Sleeping Beauty, Cinderella, The Ugly Duckling and Aganeza Scrooge - Glasgow's Christmas shows round-up
- Allan Radcliffe
- 16 November 2012
The Citz, The Arches, The King's and The Tron all set to host special festive performances
Having scored widespread approval for his first season in charge at the Citz, scooping the CATS Best Director gong for his production of Pinter’s Betrayal, Dominic Hill is turning his talents to the Gorbals theatre’s annual Christmas play. And while he has plenty of experience in overseeing festive shows, both as artistic director at Dundee Rep and, subsequently, the Traverse, it’s with particular excitement that he’s plunging into this production of Sleeping Beauty.
‘I think there is something really special about a Christmas show at the Citz,’ he says. ‘The atmosphere of the Victorian auditorium always reminds me of seeing pantos in my local theatre when I was a kid. There’s a kind of magic about the Citizens Theatre that I associate with childhood and those first visits to Christmas shows. So I can’t wait to try and recreate that same feeling for young people today.’
The script for the show was written by award winning director Rufus Norris, who created the opera Dr Dee with Blur’s Damon Albarn for the 2011 Manchester International Festival. Set in a Tim Burton-style dark fantasy world, and with a flatulent fairy and a fearsome ogre among the cast, the adaptation provides a fresh take on a familiar tale. ‘I’ve always loved Rufus’ script,’ agrees Hill. ‘It’s very funny, very dark, quite scatological and ultimately redemptive. Just what a Christmas show should be.’
And it’s not just the quality of the script that marks Sleeping Beauty out as a must-see. Having contributed an atmospheric soundtrack to this year’s production of King Lear, Paddy Cunneen is creating the music for the Christmas play, all of which will be live and performed by the cast.
‘I always love working with Paddy on shows,’ says Hill. ‘There will be a strong element of singing but it will be very playful and innovative. We’ll discover the role music will play during rehearsals. I’m hoping it will be a little like the music for a Monty Python film – funny and very silly.’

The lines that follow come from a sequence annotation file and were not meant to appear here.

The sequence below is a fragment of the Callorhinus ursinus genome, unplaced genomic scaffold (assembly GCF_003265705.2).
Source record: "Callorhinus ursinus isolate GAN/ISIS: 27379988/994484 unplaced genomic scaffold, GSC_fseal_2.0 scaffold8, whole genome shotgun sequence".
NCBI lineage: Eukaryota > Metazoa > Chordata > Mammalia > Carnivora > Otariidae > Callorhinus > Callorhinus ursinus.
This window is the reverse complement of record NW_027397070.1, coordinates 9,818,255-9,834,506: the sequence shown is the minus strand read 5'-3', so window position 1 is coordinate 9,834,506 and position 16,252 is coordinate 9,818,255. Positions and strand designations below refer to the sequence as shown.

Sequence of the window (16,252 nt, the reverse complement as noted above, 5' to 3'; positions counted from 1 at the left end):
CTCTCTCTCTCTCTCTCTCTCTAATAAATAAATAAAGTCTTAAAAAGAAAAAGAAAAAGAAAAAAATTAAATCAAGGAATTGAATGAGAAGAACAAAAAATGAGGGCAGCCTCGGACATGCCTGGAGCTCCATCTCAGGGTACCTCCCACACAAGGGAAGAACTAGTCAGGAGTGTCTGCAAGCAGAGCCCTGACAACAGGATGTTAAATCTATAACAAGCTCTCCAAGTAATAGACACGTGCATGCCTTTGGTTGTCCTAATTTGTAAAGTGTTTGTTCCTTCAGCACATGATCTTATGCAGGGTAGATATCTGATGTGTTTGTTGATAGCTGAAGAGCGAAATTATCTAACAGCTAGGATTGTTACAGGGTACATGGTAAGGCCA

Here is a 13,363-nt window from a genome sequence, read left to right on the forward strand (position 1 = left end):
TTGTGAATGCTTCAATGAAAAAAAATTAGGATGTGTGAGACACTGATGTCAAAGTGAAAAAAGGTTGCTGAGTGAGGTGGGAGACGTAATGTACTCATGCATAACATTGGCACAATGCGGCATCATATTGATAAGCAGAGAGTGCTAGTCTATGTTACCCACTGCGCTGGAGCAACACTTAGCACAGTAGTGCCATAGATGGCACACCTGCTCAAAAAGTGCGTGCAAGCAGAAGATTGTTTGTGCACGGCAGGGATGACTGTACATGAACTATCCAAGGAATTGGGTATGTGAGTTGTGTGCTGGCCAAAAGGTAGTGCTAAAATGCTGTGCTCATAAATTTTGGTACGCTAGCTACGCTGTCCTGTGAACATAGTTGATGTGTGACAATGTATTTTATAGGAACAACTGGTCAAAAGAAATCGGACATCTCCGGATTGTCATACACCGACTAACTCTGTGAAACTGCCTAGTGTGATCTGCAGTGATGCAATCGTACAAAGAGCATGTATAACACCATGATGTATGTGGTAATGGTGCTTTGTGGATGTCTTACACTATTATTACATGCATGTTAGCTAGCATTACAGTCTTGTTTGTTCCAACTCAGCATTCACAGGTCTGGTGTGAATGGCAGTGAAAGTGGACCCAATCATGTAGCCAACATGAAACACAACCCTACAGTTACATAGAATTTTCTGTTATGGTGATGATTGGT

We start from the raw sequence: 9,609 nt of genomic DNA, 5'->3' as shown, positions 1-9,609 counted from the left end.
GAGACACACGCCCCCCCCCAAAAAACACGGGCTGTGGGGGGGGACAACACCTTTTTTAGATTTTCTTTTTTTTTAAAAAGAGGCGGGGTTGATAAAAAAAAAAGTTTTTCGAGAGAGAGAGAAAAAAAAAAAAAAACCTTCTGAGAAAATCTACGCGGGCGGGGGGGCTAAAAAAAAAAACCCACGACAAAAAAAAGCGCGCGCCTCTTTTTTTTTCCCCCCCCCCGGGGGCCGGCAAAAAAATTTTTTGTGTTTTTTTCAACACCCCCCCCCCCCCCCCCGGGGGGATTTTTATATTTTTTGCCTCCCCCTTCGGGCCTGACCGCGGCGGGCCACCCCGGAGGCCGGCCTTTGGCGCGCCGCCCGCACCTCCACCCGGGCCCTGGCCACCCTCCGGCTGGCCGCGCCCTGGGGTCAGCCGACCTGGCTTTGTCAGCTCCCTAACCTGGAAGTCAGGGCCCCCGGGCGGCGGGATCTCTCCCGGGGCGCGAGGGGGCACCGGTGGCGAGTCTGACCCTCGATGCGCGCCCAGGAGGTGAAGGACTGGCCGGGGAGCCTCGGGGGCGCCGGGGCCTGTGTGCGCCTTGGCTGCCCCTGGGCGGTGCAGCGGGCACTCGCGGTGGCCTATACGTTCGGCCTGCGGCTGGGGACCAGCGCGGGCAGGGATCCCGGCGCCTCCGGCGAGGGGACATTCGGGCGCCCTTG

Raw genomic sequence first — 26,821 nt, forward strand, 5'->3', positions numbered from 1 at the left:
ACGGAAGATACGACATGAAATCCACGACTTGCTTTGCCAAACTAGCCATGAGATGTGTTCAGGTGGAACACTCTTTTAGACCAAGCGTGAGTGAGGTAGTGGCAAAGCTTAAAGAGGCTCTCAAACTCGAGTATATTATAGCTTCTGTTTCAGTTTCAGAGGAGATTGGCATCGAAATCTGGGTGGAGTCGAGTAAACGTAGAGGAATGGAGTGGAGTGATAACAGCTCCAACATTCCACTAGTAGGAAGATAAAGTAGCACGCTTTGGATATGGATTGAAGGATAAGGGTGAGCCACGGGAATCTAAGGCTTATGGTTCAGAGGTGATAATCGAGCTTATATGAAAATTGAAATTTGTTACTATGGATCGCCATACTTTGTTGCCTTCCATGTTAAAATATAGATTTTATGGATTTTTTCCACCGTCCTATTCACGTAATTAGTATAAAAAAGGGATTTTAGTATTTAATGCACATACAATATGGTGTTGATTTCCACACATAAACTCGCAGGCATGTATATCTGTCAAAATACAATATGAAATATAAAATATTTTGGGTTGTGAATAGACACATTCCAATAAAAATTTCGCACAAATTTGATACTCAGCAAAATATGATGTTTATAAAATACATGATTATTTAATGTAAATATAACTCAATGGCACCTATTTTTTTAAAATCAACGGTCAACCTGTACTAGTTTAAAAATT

Citizens Theatre, Glasgow, Sat 1 Dec–Sun 6 Jan.
The Ugly Duckling
The last couple of years have seen a welcome spike in the number of Christmas shows aimed at very young children and babies. This December’s collaboration between the Arches and leading company for children, Catherine Wheels, invites toddlers as young as three to enjoy a new glitterfuelled adaptation of Hans Christian Andersen’s heart-warming tale about a homely-looking bird and his quest for love and acceptance.
Written by Andy Manley, who scored a big hit at the same venue last year with the funny and inventive Rudolph, this version of Andersen’s story casts its hero as a lover of disco, whose quest for a good boogie is almost as important as his desire to be loved and accepted. Expect plenty of fingerclickin’ tunes and a glitterball on almost permanent rotation.
Arches, Glasgow, Fri 30 Nov–Sun 30 Dec.
For two decades, the panto at Glasgow’s King’s was synonymous with Gerard Kelly’s amazing fright wig and infectious cries of ‘Hiya paaals!’ Kelly may have passed away in 2010 but performers Karen Dunbar and Gavin Mitchell have quickly established themselves as the keepers of the panto flame.
This year Dunbar returns for her fifth festive outing, belting out gags and show tunes in her role as Cinderella’s Fairy Godmother, the perfect foil to Mitchell’s grotesquely funny Ugly Sister.
And the starry casting doesn’t end there. Scottish comedian and DJ Des Clarke also takes to the stage as Cinders’ best pal, Buttons, while We Will Rock You star Jenny Douglas appears as the eponymous heroine. With colourful costumes, plenty of audience interaction and tons of local gags also in the mix, panto king Kelly, you feel, would have been proud.
King’s Theatre, Glasgow, Fri 30 Nov–Sun 6 Jan
Yep, it’s that man Johnny McKnight again, theatre multi-tasker extraordinaire and reigning king of the Scottish pantosphere. As you can probably guess from the title, this year’s festive production for the Tron, which McKnight writes and directs, is a feminine twist on that seasonal classic, A Christmas Carol, featuring a heroine so mean-spirited she makes the Grinch look the very soul of munificence.
As Christmas Eve rolls around, a slough of despond settles over Dickensian Street, home of Aganeza Scrooge, the world’s scariest skinflint. She’s had her fill of the Christmas spirit espoused by her employee Bobby Scratchit and his son Whiny Tim and is on a mission to cancel Christmas – permanently. Surely even a visit from the ghosts of Christmas past, present and future can’t melt her resolve – or can it?
Tron Theatre, Glasgow, Fri 30 Nov–Sat 5 Jan.